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Marine Conservation on Great Barrier Island
by David Speir
Our beloved rock, Pikiparia, Aotea, GBI, call it what you will, has an amazing length of coastline. It is rich in sealife and, historically, an important food source.
Maori are said to have regulated their seafood gathering on a tribal basis in local areas. More recently efforts at marine conservation on GBI have had two major thrusts. Read the full article by David Speir published in issue 33 of the Environmental News here.
Changes at Sea for the Hauraki Gulf
by Des Casey
A collective body will "ensure the Gulf's health and sustainability.
Things might be on the way up for the health of the sea in the Hauraki Gulf. A new multi-party project aimed at better protecting the health and productivity of the Hauraki Gulf (Tikapa Moana/Te Moananui a Toi) has been launched in Auckland. A two-year project named Sea Change, involving the development of a Hauraki Gulf Marine Spatial Plan, is a partnership involving mana whenua and the statutory agencies of Auckland Council, Waikato Regional Council, the Hauraki Gulf Forum, the Department of Conservation and the Ministry for Primary Industries.
The Sea Change plan, which is to be delivered in 2016, will pin-point the various problems afflicting the 1.2 million hectare Hauraki Gulf Marine Park and look to solutions. Emphasis will be a safeguarding of the Gulf’s cultural, environmental, social and economic values. Co-chairs of Sea Change’s steering group, Paul Majurey representing mana whenua, and Penny Webster of Auckland Council report that the partners are committed to better safeguard the Gulf’s health and its sustainability.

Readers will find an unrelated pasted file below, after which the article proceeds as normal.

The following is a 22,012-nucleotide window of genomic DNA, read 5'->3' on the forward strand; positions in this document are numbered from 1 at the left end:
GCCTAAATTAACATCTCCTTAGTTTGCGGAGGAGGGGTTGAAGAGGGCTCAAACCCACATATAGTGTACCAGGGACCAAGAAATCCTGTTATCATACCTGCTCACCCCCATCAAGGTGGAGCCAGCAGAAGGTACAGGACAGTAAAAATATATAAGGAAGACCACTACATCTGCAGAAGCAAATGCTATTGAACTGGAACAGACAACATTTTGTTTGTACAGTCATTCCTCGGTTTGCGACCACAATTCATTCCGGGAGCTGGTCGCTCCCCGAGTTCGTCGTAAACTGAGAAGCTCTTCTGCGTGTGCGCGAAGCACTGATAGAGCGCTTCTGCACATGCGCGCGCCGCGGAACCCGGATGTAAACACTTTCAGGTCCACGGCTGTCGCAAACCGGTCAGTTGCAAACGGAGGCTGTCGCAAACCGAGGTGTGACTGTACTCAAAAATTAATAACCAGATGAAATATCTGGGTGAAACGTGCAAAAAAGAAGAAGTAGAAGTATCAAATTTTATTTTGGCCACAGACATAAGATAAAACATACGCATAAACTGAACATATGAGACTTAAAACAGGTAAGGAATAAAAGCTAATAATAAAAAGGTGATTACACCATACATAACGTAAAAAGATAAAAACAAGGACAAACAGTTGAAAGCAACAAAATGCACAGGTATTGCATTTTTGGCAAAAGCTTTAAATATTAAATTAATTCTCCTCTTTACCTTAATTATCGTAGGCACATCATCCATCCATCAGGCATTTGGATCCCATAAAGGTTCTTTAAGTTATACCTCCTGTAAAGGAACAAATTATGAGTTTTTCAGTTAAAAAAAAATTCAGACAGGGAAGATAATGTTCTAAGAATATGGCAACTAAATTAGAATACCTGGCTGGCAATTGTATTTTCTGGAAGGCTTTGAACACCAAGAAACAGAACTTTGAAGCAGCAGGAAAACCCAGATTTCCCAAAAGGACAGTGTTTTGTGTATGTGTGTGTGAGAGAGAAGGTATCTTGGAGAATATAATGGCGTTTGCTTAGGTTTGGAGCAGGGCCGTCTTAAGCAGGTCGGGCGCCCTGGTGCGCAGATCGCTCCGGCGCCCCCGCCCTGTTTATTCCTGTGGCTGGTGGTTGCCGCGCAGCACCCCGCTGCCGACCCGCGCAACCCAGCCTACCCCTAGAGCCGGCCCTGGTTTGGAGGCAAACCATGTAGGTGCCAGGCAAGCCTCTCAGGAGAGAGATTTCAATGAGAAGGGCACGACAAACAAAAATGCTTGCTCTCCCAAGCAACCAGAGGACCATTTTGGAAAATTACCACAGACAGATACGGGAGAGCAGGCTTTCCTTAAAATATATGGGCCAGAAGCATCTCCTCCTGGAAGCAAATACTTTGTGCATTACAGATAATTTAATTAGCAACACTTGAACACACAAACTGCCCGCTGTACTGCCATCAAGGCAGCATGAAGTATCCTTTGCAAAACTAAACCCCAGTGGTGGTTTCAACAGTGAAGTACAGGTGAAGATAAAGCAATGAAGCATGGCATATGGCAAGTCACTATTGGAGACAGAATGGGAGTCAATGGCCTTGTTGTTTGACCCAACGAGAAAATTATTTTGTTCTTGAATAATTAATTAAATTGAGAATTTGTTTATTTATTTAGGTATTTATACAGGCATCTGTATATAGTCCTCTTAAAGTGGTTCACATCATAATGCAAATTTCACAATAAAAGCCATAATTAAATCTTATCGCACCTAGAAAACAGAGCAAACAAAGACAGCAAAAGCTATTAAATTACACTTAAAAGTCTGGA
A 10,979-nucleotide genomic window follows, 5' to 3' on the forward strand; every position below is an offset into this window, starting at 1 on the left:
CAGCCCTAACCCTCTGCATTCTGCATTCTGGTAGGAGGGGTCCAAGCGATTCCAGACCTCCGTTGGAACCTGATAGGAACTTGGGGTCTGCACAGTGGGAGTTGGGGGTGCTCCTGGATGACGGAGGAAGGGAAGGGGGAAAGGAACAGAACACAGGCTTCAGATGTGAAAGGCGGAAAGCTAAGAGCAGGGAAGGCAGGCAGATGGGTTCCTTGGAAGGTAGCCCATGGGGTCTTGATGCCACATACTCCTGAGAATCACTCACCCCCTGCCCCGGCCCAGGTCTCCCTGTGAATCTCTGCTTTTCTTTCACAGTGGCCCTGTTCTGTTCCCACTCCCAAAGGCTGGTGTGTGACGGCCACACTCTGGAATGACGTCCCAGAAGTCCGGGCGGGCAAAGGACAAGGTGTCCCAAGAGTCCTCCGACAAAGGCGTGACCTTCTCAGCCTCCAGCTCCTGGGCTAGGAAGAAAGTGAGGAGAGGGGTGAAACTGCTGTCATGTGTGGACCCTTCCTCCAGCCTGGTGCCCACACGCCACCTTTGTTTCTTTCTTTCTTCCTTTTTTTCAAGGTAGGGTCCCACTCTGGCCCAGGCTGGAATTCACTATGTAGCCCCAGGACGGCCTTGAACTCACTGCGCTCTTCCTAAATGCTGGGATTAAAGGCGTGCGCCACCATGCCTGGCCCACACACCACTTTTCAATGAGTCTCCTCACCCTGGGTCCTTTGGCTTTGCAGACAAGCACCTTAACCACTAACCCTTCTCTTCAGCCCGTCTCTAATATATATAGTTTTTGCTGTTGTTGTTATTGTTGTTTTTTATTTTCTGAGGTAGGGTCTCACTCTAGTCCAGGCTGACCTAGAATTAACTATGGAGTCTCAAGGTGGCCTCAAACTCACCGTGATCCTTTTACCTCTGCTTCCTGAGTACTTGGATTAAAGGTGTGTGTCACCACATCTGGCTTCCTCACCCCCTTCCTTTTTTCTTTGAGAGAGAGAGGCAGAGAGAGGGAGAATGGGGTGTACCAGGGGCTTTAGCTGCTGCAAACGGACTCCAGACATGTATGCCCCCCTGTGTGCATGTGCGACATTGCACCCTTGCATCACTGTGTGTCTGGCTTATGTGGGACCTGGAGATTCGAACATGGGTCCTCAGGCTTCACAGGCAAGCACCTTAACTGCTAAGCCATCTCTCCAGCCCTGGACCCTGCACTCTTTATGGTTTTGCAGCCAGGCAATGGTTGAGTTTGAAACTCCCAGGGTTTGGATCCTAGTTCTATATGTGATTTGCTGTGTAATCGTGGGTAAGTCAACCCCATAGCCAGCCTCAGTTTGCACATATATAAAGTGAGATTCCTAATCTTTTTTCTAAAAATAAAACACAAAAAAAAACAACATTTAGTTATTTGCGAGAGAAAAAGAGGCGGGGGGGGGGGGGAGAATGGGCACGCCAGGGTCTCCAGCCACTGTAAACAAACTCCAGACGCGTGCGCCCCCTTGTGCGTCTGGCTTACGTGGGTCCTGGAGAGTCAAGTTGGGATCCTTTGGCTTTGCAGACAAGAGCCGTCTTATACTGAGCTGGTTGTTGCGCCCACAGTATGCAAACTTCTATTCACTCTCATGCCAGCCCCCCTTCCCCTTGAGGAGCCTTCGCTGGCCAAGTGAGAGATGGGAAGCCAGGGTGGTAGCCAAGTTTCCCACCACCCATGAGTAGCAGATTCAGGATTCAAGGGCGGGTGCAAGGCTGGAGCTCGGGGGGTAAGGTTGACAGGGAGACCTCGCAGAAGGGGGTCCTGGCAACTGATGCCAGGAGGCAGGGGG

They state how the Hauraki Gulf “is an extremely precious taonga, highly valued by all people for a wide range of cultural, environmental, social and economic reasons. For example, it is heavily used for recreation and generates more than $2.7 billion in economic activity each year.” However all is not well in the Gulf. They go on to say that its health “is deteriorating in a variety of ways due to various pressures on its use and land use in areas near the coast. Sea Change, the first project of its kind in New Zealand, will identify what we need to do to better safeguard its future.”
Waikato Regional Council chairman, Peter Buckley, acknowledged that their own problems relating to the Gulf are too big to be working in isolation, and that joint solutions need to be made. Hauraki Gulf Forum chair, John Tregidga, recognises that both “issues and opportunities are not being addressed through traditional policy and planning approaches”.
Sea Change states that it will ensure the public has a say over the plan’s development, and that this input will be sought from the middle of next year. In the meantime the partners will oversee the plan and consider what changes might be necessary to achieve the central goals of ensuring the Hauraki Gulf’s health and sustainability.
Big numbers attended two Sea Change forums in Auckland and Thames during October. These were a mix of different people and groups that included conservationists, industry groups and members of a variety of organisations. A next step will be the formation of a Stakeholder Working Group which will set its sights on Sea Change’s purpose.
Chair of Sea Change’s board, Dr Roger Blakely, sums up:
“Sea Change ….. will identify what is needed to better safeguard its (the Gulf’s) future. Ultimately, it’s about securing a healthy, productive and sustainable resource for all users”